Aerosol sprays send a very fine mist of particles or droplets into the air. They’ve been used for decades to dispense cleaning chemicals and air fresheners. Chemicals sprayed into the air, however, may be inhaled or absorbed by the skin, which can sometimes cause adverse health effects.
Unclean indoor environments can make people sick or trigger allergy and asthma attacks; however, the very products used to remove these pollutants can contribute to indoor toxins.
One major concern is exposure to volatile organic compounds (VOCs) which can be dangerous to human health.
According to a report from Air Quality Sciences, Inc., products packaged as an aerosol increase the potential for exposure to VOCs because they atomize the particles during use. The particles, which are smaller and lighter, “can be inhaled more deeply into the lung, stay suspended longer in the air than larger, heavier particles, and can travel around an indoor environment easier via the heating, ventilating and air-conditioning system.”
In contrast, cleaning products delivered using a trigger sprayer, course mist, stream or in a bucket diminish the risk for exposure.
A connection has also been established between spray cleaners and the incidence of asthma and other respiratory difficulties in adults.
“The continued use of aerosols by cleaning workers can trigger asthma,” says researcher Jan-Paul Zock, who was part of a project that looked into the effects of aerosol cleaning products. He says these products release harmful chemicals into the air that we, in turn, breathe. Zock says his findings are echoed by other studies that found cleaning professionals have a disproportionately higher rate of asthma than in the rest of the workforce.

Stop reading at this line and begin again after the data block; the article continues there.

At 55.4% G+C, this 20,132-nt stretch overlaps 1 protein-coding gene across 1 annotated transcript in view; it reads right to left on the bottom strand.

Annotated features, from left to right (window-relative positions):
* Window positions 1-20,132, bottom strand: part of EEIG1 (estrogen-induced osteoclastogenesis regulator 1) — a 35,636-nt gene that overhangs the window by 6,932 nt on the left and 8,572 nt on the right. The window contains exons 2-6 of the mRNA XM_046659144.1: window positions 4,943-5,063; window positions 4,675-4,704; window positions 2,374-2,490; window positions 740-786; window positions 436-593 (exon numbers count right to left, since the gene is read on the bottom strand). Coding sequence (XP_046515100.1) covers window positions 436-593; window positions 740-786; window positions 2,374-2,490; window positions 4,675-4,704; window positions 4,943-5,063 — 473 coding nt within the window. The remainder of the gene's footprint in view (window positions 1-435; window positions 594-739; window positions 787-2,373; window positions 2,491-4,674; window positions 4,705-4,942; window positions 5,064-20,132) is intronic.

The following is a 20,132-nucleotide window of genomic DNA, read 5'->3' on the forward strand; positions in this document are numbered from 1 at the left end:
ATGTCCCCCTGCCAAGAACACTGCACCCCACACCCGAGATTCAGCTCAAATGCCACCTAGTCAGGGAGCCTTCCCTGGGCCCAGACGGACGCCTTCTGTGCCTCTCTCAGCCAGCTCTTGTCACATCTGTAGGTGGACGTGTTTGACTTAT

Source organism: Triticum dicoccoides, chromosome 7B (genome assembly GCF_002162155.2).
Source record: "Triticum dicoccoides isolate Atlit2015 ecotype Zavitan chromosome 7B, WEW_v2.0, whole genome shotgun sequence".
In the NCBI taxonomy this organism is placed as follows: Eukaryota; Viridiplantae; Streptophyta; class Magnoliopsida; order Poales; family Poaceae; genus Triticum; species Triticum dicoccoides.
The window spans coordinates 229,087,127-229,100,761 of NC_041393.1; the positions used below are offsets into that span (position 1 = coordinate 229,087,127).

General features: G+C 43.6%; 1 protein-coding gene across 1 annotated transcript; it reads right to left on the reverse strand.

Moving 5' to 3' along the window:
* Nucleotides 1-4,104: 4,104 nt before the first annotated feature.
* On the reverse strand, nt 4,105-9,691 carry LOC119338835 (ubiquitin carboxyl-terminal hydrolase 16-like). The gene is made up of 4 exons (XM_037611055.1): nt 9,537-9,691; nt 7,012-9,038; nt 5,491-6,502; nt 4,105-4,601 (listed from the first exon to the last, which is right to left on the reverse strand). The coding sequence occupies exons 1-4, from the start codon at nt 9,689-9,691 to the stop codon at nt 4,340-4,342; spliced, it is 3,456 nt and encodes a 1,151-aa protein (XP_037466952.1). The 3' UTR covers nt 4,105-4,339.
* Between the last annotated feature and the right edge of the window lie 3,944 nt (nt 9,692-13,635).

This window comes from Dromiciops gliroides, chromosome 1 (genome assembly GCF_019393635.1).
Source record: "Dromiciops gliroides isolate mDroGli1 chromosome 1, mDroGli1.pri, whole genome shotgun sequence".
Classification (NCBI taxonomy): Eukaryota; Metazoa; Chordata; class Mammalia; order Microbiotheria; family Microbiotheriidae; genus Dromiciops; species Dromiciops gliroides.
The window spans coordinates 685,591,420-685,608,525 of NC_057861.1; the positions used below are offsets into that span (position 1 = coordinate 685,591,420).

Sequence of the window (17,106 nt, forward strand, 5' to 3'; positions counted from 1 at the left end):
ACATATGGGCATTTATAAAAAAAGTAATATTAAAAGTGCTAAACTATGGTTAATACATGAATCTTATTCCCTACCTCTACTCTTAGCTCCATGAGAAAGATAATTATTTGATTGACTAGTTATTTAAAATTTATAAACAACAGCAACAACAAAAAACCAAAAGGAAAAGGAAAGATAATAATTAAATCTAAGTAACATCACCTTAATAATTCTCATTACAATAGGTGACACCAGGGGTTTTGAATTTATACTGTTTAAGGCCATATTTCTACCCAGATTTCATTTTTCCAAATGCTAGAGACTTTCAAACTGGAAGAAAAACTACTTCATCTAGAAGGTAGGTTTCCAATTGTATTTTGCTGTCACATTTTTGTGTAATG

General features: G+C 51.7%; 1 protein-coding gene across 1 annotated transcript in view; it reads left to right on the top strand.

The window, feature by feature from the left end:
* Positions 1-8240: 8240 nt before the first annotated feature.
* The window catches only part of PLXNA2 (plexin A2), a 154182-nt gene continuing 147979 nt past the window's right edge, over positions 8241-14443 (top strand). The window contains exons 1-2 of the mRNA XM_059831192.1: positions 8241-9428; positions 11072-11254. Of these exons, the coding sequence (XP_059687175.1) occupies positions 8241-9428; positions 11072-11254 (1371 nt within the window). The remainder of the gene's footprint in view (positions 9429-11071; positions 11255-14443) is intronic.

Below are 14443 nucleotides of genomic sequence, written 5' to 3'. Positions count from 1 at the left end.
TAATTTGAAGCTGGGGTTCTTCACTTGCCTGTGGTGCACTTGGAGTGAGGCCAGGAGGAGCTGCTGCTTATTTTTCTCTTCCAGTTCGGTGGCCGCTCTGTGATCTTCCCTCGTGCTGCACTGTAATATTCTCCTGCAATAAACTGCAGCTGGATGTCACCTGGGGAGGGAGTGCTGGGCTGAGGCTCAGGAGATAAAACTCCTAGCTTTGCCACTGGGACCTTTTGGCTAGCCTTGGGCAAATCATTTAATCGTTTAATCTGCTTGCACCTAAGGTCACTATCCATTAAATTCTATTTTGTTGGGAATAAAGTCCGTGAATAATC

Some of the chemicals found in solvents, cleansers and aerosol propellants such as chlorinated hydrocarbons can be highly toxic to humans. According to Health Canada, chlorinated hydrocarbons are mostly absorbed into the body through breathing, but they can also be absorbed through the skin and the mouth.
Those suffering from the acute effects of chlorinated hydrocarbons exposure, says Health Canada, can usually recover completely. For those repeatedly exposed, however, adverse health effects can include depression of the central nervous and even permanent damage, as well as irritation of the eyes and lungs, and damage to the skin, liver and kidneys.
Given the potential risks of using aerosol sprays, we avoid them at Allcare since we don’t like to take risks with the health of our employees and clients.